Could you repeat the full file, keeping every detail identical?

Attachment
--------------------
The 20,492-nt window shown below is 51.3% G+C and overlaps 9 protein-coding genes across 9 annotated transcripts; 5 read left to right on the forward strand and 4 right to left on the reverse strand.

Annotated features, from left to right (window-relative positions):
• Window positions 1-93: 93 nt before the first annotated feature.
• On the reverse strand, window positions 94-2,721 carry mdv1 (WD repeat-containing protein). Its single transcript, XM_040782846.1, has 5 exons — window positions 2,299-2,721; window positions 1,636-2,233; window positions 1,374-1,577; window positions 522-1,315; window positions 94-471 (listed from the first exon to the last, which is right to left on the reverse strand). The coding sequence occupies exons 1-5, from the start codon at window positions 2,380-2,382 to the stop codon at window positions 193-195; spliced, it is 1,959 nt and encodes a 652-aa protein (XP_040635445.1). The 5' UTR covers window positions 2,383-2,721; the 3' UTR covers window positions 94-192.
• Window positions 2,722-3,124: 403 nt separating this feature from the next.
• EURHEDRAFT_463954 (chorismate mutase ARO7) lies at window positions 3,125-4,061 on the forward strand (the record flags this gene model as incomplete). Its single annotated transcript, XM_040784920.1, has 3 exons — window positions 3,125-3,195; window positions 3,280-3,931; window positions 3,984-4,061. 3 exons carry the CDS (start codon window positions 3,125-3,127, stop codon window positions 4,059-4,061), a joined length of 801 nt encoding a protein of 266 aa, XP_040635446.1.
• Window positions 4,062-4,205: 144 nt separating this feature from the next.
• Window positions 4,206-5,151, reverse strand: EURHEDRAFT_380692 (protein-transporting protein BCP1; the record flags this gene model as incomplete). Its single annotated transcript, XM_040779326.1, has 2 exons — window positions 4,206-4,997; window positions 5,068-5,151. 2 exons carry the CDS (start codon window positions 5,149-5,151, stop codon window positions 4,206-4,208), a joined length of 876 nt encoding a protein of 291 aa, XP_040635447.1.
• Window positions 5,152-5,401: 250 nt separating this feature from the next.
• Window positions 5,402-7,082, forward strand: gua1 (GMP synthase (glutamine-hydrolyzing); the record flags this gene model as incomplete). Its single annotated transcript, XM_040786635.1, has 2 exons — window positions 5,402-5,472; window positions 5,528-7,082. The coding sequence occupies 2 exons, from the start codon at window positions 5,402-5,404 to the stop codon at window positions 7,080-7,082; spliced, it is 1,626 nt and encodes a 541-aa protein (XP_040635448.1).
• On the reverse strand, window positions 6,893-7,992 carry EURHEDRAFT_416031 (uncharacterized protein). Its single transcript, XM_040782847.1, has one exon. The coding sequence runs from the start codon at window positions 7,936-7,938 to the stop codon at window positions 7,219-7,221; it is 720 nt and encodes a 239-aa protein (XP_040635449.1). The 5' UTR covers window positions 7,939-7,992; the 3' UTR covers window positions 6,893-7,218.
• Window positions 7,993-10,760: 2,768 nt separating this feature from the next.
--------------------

The 20,492-nt window shown below is 51.3% G+C and overlaps 9 protein-coding genes across 9 annotated transcripts; 5 read left to right on the forward strand and 4 right to left on the reverse strand.

Annotated features, from left to right (window-relative positions):
• Window positions 1-93: 93 nt before the first annotated feature.
• On the reverse strand, window positions 94-2,721 carry mdv1 (WD repeat-containing protein). Its single transcript, XM_040782846.1, has 5 exons — window positions 2,299-2,721; window positions 1,636-2,233; window positions 1,374-1,577; window positions 522-1,315; window positions 94-471 (listed from the first exon to the last, which is right to left on the reverse strand). The coding sequence occupies exons 1-5, from the start codon at window positions 2,380-2,382 to the stop codon at window positions 193-195; spliced, it is 1,959 nt and encodes a 652-aa protein (XP_040635445.1). The 5' UTR covers window positions 2,383-2,721; the 3' UTR covers window positions 94-192.
• Window positions 2,722-3,124: 403 nt separating this feature from the next.
• EURHEDRAFT_463954 (chorismate mutase ARO7) lies at window positions 3,125-4,061 on the forward strand (the record flags this gene model as incomplete). Its single annotated transcript, XM_040784920.1, has 3 exons — window positions 3,125-3,195; window positions 3,280-3,931; window positions 3,984-4,061. 3 exons carry the CDS (start codon window positions 3,125-3,127, stop codon window positions 4,059-4,061), a joined length of 801 nt encoding a protein of 266 aa, XP_040635446.1.
• Window positions 4,062-4,205: 144 nt separating this feature from the next.
• Window positions 4,206-5,151, reverse strand: EURHEDRAFT_380692 (protein-transporting protein BCP1; the record flags this gene model as incomplete). Its single annotated transcript, XM_040779326.1, has 2 exons — window positions 4,206-4,997; window positions 5,068-5,151. 2 exons carry the CDS (start codon window positions 5,149-5,151, stop codon window positions 4,206-4,208), a joined length of 876 nt encoding a protein of 291 aa, XP_040635447.1.
• Window positions 5,152-5,401: 250 nt separating this feature from the next.
• Window positions 5,402-7,082, forward strand: gua1 (GMP synthase (glutamine-hydrolyzing); the record flags this gene model as incomplete). Its single annotated transcript, XM_040786635.1, has 2 exons — window positions 5,402-5,472; window positions 5,528-7,082. The coding sequence occupies 2 exons, from the start codon at window positions 5,402-5,404 to the stop codon at window positions 7,080-7,082; spliced, it is 1,626 nt and encodes a 541-aa protein (XP_040635448.1).
• On the reverse strand, window positions 6,893-7,992 carry EURHEDRAFT_416031 (uncharacterized protein). Its single transcript, XM_040782847.1, has one exon. The coding sequence runs from the start codon at window positions 7,936-7,938 to the stop codon at window positions 7,219-7,221; it is 720 nt and encodes a 239-aa protein (XP_040635449.1). The 5' UTR covers window positions 7,939-7,992; the 3' UTR covers window positions 6,893-7,218.
• Window positions 7,993-10,760: 2,768 nt separating this feature from the next.